I had already written most of the songs for It Still Moves as well. I wanted to make At Dawn a bridge between The Tennessee Fire and It Still Moves, and make it kind of spacey and kind of slow and kind of inching towards more rock. I mean, there was definitely rock ‘n’ roll on The Tennessee Fire. But my cousin John and I, we were talking about inching towards this idea of our third record being, for lack of a better term, just more of a rock ‘n’ roll record. Because we were already going in that direction, taking a lot of songs that were on At Dawn and cranking them up to 11 on stage. A lot of the more gentle, textured songs from At Dawn we were playing full bore, AC/DC-style. We weren’t afraid to look like a bunch of maniacs up there. We all had super long hair. It was almost like a thunderstorm on stage, with all this kinetic energy that was tied to these emotional, sensitive songs.
It Still Moves (2003)
We had started touring a lot for At Dawn and we had been to Holland and Belgium. We got a Guided By Voices tour and we did a tour with this band called Eyes Adrift that was Krist Novoselic from Nirvana and Kirk from Meat Puppets. We finally got a manager, so there was a lot of “climbing the ladder” stuff happening. We were taking meetings with labels or people were coming out to see us.
Those first three records were all recorded out in Shelbyville, Kentucky at my cousin John’s studio above his grandparents’ garage. His grandparents were just so amazing and sweet to us and the band really would have never happened if it wasn’t for John’s grandparents giving us the space and the encouragement. We did everything to tape and it was a really simple set up and just super bare bones. There’s so many good memories of using the garage for reverb, or using the silos for reverb, or just doing things in our own way, in a real simple way.
We ended up signing to ATO and RCA. Our first real record deal, so there was tons of pressure and tons of excitement. But we still wanted to do it at home in our studio because we didn’t want to take a huge leap and go to some super fancy studio or something. We wanted to do it on our own terms still. We just got some more equipment and did the record out at the farm. It was one of those things where you just feel the pressure of the moment, because we were just a bunch of kids from Kentucky that really didn’t know anything about how the music business worked or what was supposed to happen or what was not supposed to happen.
Again, with It Still Moves, we were like, “Let’s make this fucker as long as we can because this is probably going to be it.” We always had this fatalistic approach for the early records. We were like, They’re not going to let us make another one because this shit’s just too weird.” I mean, we were having fun, too. It’s not like we were super down about it, but we always had this dark humor about it.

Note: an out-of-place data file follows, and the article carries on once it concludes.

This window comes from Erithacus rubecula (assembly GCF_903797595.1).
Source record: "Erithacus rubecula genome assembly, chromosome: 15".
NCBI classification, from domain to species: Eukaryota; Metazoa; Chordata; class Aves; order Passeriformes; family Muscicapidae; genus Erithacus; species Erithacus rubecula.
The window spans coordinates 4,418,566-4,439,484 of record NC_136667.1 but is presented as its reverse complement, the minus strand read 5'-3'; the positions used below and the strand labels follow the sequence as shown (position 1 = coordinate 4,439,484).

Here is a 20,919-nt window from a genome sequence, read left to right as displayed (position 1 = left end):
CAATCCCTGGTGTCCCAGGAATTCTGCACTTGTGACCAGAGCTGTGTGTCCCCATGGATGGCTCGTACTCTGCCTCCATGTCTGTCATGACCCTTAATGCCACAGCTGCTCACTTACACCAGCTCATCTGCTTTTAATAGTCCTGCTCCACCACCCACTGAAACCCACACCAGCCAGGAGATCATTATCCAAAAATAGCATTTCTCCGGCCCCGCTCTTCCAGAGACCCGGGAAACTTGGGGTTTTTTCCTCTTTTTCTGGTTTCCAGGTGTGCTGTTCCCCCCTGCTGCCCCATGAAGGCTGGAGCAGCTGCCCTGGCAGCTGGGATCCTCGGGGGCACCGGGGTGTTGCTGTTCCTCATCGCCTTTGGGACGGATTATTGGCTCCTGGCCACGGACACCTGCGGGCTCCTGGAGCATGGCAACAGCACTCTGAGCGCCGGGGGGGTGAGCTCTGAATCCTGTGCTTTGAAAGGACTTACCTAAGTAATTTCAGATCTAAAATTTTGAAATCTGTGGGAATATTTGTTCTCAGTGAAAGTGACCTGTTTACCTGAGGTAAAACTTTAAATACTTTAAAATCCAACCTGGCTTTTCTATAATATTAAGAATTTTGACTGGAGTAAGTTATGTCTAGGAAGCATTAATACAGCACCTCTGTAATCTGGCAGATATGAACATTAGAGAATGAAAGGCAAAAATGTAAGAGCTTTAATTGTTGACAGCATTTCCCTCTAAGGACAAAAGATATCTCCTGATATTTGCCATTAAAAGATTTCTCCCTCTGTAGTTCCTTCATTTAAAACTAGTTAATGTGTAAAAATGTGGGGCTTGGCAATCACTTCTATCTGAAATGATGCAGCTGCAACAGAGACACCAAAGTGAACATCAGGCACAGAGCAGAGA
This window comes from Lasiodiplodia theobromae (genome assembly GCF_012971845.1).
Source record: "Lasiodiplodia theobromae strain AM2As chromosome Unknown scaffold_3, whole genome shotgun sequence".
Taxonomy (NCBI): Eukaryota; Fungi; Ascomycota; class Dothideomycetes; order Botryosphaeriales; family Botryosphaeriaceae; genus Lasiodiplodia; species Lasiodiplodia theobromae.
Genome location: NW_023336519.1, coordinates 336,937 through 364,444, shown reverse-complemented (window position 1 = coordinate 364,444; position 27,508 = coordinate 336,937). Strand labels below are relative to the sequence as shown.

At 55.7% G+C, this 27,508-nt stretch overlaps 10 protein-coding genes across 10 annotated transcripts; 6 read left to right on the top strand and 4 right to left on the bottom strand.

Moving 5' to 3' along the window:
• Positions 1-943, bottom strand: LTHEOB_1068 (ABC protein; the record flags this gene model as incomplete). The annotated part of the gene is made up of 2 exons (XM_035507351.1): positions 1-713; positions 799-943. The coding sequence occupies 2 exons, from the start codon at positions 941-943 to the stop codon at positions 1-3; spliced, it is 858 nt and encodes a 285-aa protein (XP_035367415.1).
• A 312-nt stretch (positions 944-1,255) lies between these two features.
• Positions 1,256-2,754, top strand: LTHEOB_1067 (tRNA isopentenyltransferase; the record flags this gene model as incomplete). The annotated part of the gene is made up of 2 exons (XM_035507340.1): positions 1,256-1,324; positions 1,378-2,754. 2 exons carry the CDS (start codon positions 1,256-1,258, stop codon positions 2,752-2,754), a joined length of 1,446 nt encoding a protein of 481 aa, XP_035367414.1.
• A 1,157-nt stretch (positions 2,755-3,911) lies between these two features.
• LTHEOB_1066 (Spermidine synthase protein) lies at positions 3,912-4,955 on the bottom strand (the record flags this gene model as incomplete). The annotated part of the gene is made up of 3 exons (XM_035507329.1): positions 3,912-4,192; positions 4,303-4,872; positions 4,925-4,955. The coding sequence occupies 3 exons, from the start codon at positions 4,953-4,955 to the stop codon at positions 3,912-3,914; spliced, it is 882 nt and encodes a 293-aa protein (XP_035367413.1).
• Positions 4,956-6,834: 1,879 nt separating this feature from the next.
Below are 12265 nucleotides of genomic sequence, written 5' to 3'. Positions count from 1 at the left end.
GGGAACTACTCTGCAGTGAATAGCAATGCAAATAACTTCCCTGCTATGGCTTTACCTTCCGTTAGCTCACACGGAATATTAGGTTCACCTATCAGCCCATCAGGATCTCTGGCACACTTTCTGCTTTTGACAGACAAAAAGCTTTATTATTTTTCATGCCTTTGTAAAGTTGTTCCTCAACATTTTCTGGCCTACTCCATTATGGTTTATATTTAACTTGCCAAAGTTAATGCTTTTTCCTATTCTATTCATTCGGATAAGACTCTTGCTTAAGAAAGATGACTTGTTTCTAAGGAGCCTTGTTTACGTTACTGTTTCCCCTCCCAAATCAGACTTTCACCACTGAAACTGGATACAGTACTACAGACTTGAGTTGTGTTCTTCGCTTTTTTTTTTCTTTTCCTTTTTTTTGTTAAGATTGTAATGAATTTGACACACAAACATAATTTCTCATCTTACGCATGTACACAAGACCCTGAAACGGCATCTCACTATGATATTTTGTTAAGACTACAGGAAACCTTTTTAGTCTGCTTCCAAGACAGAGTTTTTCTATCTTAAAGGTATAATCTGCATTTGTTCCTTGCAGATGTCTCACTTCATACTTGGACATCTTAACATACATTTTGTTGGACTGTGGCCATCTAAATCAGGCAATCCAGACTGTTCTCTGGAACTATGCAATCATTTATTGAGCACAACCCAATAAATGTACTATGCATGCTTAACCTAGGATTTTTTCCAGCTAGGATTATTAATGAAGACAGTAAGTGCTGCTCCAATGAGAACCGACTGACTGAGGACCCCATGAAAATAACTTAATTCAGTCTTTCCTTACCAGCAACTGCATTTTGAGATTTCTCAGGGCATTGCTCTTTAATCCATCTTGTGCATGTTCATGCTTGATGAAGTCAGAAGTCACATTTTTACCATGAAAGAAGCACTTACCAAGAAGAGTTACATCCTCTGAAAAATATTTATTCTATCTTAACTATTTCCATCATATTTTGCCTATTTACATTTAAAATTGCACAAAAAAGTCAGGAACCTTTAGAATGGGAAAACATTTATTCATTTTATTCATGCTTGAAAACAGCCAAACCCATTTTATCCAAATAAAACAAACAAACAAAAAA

With It Still Moves, the touring got even crazier. We were on tour in Europe and the touring was just killing us all. But I think for John and our first keyboard player, Danny Cash, they just had a really heavy realization that they couldn’t do it anymore. So, they both quit the band in London. We were having a band meeting with our manager, and my cousin John was looking at the table. He was like, “Look, oh god, I’m sorry to interrupt, I just got to tell you all, I can’t do this anymore.” Right when he said that Danny threw his binder down on the table and he’s like, “Fuck it, I quit, too.” It was just a funny and sad moment. But Tom and Patrick and I all completely understood because we were feeling that way, too.
Are we going to be a three-piece or are we going to just stop doing this and do something else? Jamie Cerreta, who to this day is my publisher and one of my best friends, is responsible for the band surviving, because he was like, “Why don’t you just try out some people?” And I was like, “I don’t want to do that. That sounds terrible and blah, blah, blah.” And he’s like, “Just do it for me.” And we caved and were like, “Okay.”
Carl and Bo were the first two people to come and they both just crushed it. They knew all of the things we asked them to know and more. We really liked their vibes. And then we proceeded to go through just the worst auditions. A nightmare realm, you know? It was like the universe just wanted the band to go on, and was like, “Here’s Bo and Carl, just go on in peace.” Ever since 2004 it’s been the same line-up.